Pico de Caledônia
The main birding area today was the slopes of Pico de Caledônia. At 7280 feet, it is one of the higher peaks in the area. There's a public road much of the way up. We drove to the base of Pico de Caledônia in a van, stopping outside a lodge with a small waterfall. We then rode in the back of the same REGUA truck as before until we got to a point where it was not prudent to continue in the truck. After that, we started our birding day as we continued up the mountain on foot. Even though we were walking on a (cobblestone) road, it was pretty steep. The plan was to walk up the road to the Petrobras entry point (they have an installation at the top), pass through the entry (ID required), then go up the 600+ steps as far as needed to see the Itatiaia Spinetail.
|Entrance Waterfall||Our Trusty Steed|
We quickly located our first Diademed Tanagers. We saw a number of them today, even getting good looks at the ruby crown patch that gives them their name. A Serra do Mar Tyrannulet soon followed. We scrambled down a wooded slope in search of Rufous Gnateater, but the gnateater got away from most of us. We did find a Large-tailed Antshrike.
We continued up the slope, at first hearing Black-and-gold Contingas, then one of our targets, Gray-winged Cotinga. But first, Buff-browed Foliage-gleaner and Rufous-tailed Antbird caught our attention. Then we got down to the serious cotinga search. Plumbeous Pigeon called during this period (and there was a possible flyby). Eventually, we managed to locate a Gray-winged Cotinga. I didn't ever get a very good view of the bird as it kept moving. At times the search was interrupted by the presence of other birds, including Thick-billed Saltator, Creamy-bellied Thrush, and Bay-chested Warbling-Finch. We then continued further upward, adding Rufous-capped Antshrike, and Highland Elaenia.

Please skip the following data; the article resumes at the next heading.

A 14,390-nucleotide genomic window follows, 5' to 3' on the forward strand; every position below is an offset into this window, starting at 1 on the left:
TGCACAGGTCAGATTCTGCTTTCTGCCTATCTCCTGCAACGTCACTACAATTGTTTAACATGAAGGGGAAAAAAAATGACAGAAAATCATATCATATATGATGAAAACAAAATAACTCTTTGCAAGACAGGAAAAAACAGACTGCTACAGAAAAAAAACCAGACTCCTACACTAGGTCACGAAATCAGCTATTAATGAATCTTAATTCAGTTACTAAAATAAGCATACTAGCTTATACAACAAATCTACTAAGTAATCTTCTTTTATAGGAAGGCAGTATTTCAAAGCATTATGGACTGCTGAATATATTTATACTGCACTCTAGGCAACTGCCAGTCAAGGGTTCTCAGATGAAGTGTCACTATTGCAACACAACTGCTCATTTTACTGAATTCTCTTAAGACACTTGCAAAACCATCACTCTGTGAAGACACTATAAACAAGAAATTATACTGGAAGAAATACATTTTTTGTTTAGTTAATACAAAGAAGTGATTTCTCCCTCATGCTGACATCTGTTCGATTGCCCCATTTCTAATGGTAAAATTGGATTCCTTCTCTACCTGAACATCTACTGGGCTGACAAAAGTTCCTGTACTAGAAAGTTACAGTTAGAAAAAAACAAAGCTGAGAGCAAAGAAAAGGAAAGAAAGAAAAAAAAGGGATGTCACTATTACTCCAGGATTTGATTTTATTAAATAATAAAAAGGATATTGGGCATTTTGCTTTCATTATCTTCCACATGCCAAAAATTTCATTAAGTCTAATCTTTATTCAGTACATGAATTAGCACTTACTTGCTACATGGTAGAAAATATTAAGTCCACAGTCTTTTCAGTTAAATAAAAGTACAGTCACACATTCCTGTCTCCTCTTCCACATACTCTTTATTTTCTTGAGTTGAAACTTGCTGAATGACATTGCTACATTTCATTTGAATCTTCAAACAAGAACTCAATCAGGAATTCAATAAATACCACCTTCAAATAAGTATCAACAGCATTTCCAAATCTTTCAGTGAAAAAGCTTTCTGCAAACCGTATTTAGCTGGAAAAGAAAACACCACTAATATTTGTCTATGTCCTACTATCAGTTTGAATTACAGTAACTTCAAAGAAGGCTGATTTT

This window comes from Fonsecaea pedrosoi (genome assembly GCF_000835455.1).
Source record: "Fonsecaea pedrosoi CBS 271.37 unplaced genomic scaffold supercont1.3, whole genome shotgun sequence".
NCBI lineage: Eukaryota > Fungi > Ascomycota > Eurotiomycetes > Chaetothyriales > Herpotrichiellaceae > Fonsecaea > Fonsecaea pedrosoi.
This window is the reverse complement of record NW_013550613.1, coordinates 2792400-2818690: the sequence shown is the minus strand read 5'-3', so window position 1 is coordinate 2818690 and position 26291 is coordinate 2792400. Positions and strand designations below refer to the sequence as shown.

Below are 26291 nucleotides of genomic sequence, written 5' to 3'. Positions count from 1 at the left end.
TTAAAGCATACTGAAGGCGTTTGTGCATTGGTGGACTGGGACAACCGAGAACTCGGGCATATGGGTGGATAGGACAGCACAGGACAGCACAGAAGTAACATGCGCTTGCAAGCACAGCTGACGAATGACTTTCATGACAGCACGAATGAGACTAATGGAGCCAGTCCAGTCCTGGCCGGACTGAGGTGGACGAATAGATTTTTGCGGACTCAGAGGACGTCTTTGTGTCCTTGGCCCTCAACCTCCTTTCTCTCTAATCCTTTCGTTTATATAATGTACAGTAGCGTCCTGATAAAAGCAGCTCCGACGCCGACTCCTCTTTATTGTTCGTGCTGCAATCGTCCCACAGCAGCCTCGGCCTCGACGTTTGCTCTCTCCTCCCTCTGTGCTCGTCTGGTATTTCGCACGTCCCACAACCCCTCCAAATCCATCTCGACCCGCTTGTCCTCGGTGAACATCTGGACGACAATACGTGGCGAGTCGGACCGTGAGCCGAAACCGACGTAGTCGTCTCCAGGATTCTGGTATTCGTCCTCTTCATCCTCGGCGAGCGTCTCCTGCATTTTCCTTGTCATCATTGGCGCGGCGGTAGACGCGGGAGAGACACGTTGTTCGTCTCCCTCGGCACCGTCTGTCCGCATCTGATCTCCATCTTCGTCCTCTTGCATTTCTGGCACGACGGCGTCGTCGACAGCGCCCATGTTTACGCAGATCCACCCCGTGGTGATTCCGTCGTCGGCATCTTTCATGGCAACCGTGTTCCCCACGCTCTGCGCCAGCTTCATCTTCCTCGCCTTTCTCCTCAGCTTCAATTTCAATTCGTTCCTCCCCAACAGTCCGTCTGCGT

We slowly went up the steps, climbing about 400 until an Itatiaia Spinetail was heard calling relatively closely. It turned out to be farther away than expected, and we descended about 200 steps to get closer to it. It took a while, but we eventually got the Itatiaia Spinetail in view. Then we headed back down to the truck. As we drove back to the van, we noticed a flock of Hooded Siskins.
|View from the Mountain||Bay-chested Warbler-Finch|
Birding at the Lodge
We watched the feeders a bit at Serra dos Tucanos Lodge, adding Gray-necked Wood-Rail to the list. Although I'd seen Plain Parakeets in Rio, we had not seen them as a group until a couple showed up at the high feeder. A scope was needed for a good view. A number of birds came into the low feeders, and we got really good looks at the Blue-naped Chlorophonia we'd seen several days ago at REGUA.
After relaxing a bit, we headed out on the trails in the Serra dos Tucanos property. We spotted a pair of Black-throated Trogons. I got a good look at the female, but the male never moved where I could really see him. We finally caught up with a Rufous-capped Motmot, although it remained an elusive bird, and did not give us a great view. It was getting dark on the trail so we returned to the lodge. We heard that a streamcreeper had been seen from the bridge in front. In fact, the Sharp-tailed Streamcreeper, showed up along the stream right next to the bridge.
My bird total for the day was 64 species, 15 of them lifers. The trip total is now 265 species (261 seen), with 157 lifers.
Serra dos Tucanos Lodge, Rio de Janeiro State